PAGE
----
CD-Unhappy man suffering from bruxism

Everything You Need To Know About Bruxism

Have you been waking up lately with a painful jaw? Has your spouse talked to you lately about how your teeth grinding keeps them up at night?

Teeth grinding, or bruxism, is an involuntary response to anger, fear, and stress. You may grind your teeth several times a day, even when you don’t feel any immediate stress. Bruxism happens at any age, and it happens more at night. Patients suffering from bruxism often find their teeth or jaws damaged from the force of their teeth grinding.

If you’re worried you might be grinding your teeth at night, here’s what you need to know about it and how to manage it.

What Is Bruxism?

Bruxism is a condition that involves excessive and unconscious grinding or clenching of teeth. An estimated 30 to 40 million Americans are affected by bruxism, with 12% naming it the worst dental habit they would like to stop.

While we may occasionally grind and clench our teeth, severe bruxism can damage your teeth and cause other health problems.

Mild cases of teeth grinding might not need treatment; however, some people experience teeth grinding more frequently and more intensely, leading to headaches, jaw disorders, damaged teeth, and other health issues.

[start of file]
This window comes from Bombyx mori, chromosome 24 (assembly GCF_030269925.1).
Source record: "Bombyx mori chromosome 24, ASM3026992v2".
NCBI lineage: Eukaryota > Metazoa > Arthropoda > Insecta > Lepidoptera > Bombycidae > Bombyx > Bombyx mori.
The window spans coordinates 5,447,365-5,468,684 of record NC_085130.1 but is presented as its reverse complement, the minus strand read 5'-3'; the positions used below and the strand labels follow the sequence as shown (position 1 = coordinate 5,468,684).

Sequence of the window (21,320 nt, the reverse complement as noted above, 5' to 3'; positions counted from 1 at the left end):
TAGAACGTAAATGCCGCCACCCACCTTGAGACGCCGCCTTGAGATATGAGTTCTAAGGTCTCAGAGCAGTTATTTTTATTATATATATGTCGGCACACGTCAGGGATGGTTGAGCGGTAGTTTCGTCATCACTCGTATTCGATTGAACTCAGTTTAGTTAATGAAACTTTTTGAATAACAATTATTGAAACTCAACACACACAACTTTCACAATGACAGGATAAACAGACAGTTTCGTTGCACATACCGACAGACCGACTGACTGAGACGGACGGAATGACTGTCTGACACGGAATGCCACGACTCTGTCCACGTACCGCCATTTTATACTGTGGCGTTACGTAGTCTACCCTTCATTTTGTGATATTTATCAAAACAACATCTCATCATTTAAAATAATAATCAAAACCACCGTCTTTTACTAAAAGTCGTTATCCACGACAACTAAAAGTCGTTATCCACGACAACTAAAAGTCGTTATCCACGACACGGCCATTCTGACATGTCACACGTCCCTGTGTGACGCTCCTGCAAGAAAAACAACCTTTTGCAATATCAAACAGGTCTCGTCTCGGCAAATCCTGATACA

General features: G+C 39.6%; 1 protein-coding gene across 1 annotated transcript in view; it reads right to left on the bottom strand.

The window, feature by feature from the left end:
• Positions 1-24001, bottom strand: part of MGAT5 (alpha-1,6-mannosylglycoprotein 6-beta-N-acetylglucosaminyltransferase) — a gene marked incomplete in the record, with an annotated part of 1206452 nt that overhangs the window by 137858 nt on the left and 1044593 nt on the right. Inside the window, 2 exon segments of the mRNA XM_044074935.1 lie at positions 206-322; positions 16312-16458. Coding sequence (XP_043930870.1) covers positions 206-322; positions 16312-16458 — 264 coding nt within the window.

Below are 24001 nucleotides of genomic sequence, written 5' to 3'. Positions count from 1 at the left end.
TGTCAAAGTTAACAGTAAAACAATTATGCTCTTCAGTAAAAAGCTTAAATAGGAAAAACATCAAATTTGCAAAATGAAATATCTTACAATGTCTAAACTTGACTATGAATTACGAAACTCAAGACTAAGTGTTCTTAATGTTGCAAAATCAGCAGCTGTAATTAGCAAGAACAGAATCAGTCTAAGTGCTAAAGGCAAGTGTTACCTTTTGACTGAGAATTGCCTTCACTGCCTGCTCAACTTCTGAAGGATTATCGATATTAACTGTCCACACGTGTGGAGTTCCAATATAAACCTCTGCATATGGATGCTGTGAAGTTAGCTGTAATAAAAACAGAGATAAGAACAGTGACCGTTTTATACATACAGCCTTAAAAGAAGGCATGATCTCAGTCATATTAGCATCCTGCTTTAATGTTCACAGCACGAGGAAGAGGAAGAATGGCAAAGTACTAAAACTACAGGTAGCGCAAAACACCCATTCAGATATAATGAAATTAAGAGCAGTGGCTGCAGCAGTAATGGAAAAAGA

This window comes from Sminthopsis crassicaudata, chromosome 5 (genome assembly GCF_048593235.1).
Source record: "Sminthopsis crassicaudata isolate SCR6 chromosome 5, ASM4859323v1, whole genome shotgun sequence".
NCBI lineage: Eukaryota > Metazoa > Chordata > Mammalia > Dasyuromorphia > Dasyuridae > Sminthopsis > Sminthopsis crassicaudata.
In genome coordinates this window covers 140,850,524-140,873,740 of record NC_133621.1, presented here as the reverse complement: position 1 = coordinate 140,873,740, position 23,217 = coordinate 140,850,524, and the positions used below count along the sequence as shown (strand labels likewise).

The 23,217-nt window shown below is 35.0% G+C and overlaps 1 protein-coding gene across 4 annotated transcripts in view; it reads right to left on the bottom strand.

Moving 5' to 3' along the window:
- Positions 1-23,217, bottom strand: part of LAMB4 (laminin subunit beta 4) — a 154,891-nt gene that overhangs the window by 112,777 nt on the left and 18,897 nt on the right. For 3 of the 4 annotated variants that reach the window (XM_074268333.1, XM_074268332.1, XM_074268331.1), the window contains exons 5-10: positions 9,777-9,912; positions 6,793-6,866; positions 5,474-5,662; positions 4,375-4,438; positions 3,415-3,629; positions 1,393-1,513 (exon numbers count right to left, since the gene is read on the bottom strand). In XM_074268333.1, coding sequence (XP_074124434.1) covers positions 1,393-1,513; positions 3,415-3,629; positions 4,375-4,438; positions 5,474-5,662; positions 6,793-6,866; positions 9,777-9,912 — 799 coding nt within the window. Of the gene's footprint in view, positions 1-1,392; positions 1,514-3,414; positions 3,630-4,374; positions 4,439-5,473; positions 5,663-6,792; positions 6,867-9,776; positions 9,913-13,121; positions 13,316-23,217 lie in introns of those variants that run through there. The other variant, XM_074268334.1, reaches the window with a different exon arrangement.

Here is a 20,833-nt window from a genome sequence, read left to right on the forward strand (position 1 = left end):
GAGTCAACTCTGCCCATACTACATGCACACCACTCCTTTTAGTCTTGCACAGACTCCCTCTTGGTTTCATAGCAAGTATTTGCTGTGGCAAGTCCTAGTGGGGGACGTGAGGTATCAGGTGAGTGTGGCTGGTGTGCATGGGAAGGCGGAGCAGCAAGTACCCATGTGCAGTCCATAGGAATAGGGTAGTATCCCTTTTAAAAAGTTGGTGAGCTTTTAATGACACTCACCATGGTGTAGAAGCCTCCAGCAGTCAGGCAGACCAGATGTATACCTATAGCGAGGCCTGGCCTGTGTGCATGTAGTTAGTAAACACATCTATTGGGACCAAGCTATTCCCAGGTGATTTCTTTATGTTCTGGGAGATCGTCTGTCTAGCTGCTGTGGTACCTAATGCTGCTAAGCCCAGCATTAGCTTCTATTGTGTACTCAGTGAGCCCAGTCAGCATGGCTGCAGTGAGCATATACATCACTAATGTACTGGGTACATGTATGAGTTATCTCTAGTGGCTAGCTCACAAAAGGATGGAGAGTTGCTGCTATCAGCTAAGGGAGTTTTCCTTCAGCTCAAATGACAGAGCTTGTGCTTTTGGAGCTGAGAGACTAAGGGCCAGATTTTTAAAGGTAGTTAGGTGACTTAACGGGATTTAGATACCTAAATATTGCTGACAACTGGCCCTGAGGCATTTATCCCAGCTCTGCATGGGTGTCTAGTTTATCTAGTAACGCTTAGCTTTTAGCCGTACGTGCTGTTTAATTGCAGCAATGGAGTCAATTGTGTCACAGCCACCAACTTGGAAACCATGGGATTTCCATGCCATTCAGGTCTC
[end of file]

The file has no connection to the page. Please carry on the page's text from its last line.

You can experience teeth grinding when you’re awake or asleep. The actions may be the same, but they are two distinct types:

Awake Bruxism

Patients with awake bruxism are more likely to grind their teeth and clench their jaws during the day. It is often linked to emotional issues or intense concentration. You might not need treatment if you can notice and stop yourself. You can also reduce the frequency of your teeth grinding by managing and reducing your stress.

Sleep Bruxism 

Grinding your teeth while you’re asleep can cause more damage than grinding your teeth awake because you are unaware of what you’re doing and you can’t consciously stop or get the help you need. You are also unaware of how hard you’re clenching or grinding your jaw. You can exert up to 250 pounds of force, which can cause headaches, jaw pain, and teeth problems.

Causes of Bruxism

Many find it challenging to treat bruxism due to its many causes. According to current medical knowledge, causes of teeth grinding include:

  • Misaligned teeth

  • Antidepressants

  • High levels of stress and anxiety

  • Sleep disorders

  • Psychosocial problems

  • Smoking

  • Drugs

  • Excessive consumption of caffeine or alcohol

  • Neurological conditions

Stress and anxiety are the most common causes of bruxism, with stress being the culprit in 70% of all cases. Patients who can’t manage their stress well are more likely to grind their teeth. However, most find that they stop grinding their teeth when their stress levels drop.

Effects of Teeth Grinding 

On Your Teeth 

Subjecting your teeth to the intense pressures caused by clenching and grinding can wear away your teeth’s enamel, exposing the dentin layer beneath. This makes your teeth more sensitive to hot, cold, or sweet stimuli.

Exposing your teeth’s dentin layer makes them look yellow or discolored. Dentin is more yellow; enamel gives teeth their whiter appearance.

Wearing down enamel also leaves your teeth vulnerable to cavities, cracks, and chips. These can severely damage your teeth and cause them to die eventually. You may find some before and after bruxism pictures that show teeth that look shorter, caused by frequent teeth grinding.